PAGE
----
The hour of stevia is nigh

Related tags Stevia

The course of true love never did run smooth. The same could be said of stevia’s road to regulatory approval as a food ingredient. One final concerted effort is needed to ensure approval of this hot ingredient.

A citizen’s petition alleging that stevia has therapeutic benefits and is therefore a drug, must be met with a strong and united response from all stevia stakeholders. These include the heavyweights Cargill, Coca-Cola, Merisant, Pepsi-Cola, as well as Wisdom Natural Brands, PureCircle and Blue California.

The petitioner, identified as Coburn & Coffman PLLC in Washington DC, contends that stevia glycosides (SGs) are drugs and therefore cannot be legally added to conventional foods.

The petition focuses on § 301(ll) of the Federal Food, Drug, and Cosmetic Act (FFDCA), and was made on the grounds that SGs have been studied for therapeutic uses, such as effects on blood pressure and blood sugar levels, with clinical trials supporting these therapeutic uses.

The law firm refused to say anything apart from “no comment” when contacted last week. The first question to ask is “Who is behind the petition”? Various suggestions were made, but none backed up by anything more that speculation. Watch this space for clarification.

The next question is why? Unfortunately, it is difficult to answer this without knowing who is behind the petition, but commercial interest is a possibility. The law firm, however, states that it is a matter of public health. This rings somewhat hollow given the sky-rocketing statistics for obesity and diabetes.

Is it in the public interest to block a natural, low-calorie sweetener? The answer is clearly no.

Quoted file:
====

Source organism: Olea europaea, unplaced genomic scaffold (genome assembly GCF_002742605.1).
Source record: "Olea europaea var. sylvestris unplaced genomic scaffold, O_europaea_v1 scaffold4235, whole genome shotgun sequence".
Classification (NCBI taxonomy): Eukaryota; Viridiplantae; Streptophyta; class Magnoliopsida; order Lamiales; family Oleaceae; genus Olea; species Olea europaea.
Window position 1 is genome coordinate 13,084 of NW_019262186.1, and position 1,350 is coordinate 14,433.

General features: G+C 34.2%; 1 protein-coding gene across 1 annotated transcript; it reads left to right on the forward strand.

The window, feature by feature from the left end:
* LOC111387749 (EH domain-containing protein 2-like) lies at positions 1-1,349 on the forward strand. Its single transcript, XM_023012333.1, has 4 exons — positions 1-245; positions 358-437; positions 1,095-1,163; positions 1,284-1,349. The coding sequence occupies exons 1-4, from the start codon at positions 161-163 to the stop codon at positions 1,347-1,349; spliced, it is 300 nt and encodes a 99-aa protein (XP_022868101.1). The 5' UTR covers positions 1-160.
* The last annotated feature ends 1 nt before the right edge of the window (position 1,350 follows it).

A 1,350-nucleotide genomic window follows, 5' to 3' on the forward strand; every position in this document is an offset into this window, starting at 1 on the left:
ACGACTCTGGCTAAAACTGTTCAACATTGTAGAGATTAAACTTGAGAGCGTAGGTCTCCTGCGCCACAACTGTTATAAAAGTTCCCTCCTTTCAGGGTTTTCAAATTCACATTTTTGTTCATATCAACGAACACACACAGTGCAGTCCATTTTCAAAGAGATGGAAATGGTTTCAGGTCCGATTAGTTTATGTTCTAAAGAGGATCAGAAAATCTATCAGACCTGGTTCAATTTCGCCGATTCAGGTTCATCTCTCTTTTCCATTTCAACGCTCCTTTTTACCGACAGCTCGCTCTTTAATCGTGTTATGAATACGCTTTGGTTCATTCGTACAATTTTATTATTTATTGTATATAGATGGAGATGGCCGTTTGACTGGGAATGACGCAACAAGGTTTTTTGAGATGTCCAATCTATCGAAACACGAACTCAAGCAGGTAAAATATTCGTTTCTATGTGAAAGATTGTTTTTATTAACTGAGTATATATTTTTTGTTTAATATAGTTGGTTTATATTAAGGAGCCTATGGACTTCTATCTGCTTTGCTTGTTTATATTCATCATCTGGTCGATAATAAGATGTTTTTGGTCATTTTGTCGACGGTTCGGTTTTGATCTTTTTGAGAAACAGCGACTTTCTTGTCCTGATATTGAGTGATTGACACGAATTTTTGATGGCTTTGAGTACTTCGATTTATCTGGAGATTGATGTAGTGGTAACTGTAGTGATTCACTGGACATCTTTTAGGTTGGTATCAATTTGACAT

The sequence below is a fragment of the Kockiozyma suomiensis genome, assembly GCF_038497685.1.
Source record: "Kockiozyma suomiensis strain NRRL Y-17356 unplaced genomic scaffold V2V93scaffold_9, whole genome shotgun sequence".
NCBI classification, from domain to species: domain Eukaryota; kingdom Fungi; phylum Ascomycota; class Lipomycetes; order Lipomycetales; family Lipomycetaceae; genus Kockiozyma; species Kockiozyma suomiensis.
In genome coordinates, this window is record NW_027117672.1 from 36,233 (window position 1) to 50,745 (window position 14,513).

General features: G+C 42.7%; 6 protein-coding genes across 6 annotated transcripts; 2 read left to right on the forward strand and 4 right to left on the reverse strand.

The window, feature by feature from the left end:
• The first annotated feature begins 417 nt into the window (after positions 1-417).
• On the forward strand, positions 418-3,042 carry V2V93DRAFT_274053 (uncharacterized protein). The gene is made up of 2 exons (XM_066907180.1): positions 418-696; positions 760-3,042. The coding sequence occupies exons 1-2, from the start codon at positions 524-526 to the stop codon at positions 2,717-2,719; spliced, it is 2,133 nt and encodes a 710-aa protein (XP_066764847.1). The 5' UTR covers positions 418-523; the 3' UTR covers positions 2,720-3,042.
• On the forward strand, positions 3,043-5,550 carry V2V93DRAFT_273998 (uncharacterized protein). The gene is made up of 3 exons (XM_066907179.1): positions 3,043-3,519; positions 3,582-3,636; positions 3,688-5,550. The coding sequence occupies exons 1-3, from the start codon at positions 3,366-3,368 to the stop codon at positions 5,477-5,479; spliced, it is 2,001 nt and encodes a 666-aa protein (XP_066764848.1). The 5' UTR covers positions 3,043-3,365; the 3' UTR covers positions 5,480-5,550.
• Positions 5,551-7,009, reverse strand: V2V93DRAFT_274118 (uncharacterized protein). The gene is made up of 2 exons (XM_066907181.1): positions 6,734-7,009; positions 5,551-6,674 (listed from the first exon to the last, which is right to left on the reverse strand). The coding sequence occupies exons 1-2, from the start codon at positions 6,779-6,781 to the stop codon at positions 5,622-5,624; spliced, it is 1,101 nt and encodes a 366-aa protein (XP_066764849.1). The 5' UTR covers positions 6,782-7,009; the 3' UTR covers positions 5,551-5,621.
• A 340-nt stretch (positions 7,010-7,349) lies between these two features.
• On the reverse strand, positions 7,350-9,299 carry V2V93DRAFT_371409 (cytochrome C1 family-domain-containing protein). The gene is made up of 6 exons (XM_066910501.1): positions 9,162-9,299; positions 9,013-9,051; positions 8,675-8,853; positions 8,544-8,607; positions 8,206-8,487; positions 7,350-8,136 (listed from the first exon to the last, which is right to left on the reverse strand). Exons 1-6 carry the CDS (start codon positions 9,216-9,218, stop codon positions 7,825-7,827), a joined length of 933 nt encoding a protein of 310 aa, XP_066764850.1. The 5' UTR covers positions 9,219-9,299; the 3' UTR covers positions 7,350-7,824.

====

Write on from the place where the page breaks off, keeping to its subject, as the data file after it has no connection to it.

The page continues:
Positives can always be drawn from all situations, and in this case, whatever the petition’s outcome, there are lessons to be learned. Some industry insiders have said that this move was anticipated months ago, simply because § 301(ll) is something of a loophole. If such things can be anticipated then measures must be made to close the hole before others exploit it.

Last week I spoke to various industry insiders on this subject, and the overall impression is that the petition will fail. But the link between the sweetener and the word ‘drug’ may leave a lasting impression in the minds of consumers. If that is the case then the marketing people have some work to do.

The road to FDA GRAS determination for stevia has been relatively long. Previous unsuccessful attempts to affirm GRAS status include the American Herbal Products Association’s 1992 petition, and Lipton-Unilever’s 1994 petition. On both occasions the petitions were refused.

The global regulatory climate is changing, however. The Australian and New Zealand food standards authority approved steviol glycosides for use in foods just over a week ago, Switzerland has followed, and in June 2008 the United Nations Food and Agriculture Organisation’s Joint Expert Committee on Food Additives (JECFA) concluded that stevia extracts containing 95 percent steviol glycosides are safe for human use in the range of four milligrams per kilogram of body weight per day.

The importance of the JECFA conclusions should not be underestimated. They clearly pave the way for global approvals. The road to stevia approval is almost over, and soon stevia and the food industry could be skipping off into the sunset to live happily ever after.

Stephen Daniells is the science editor for and He has a PhD in chemistry from Queen's University Belfast and has worked in research in the Netherlands and France.

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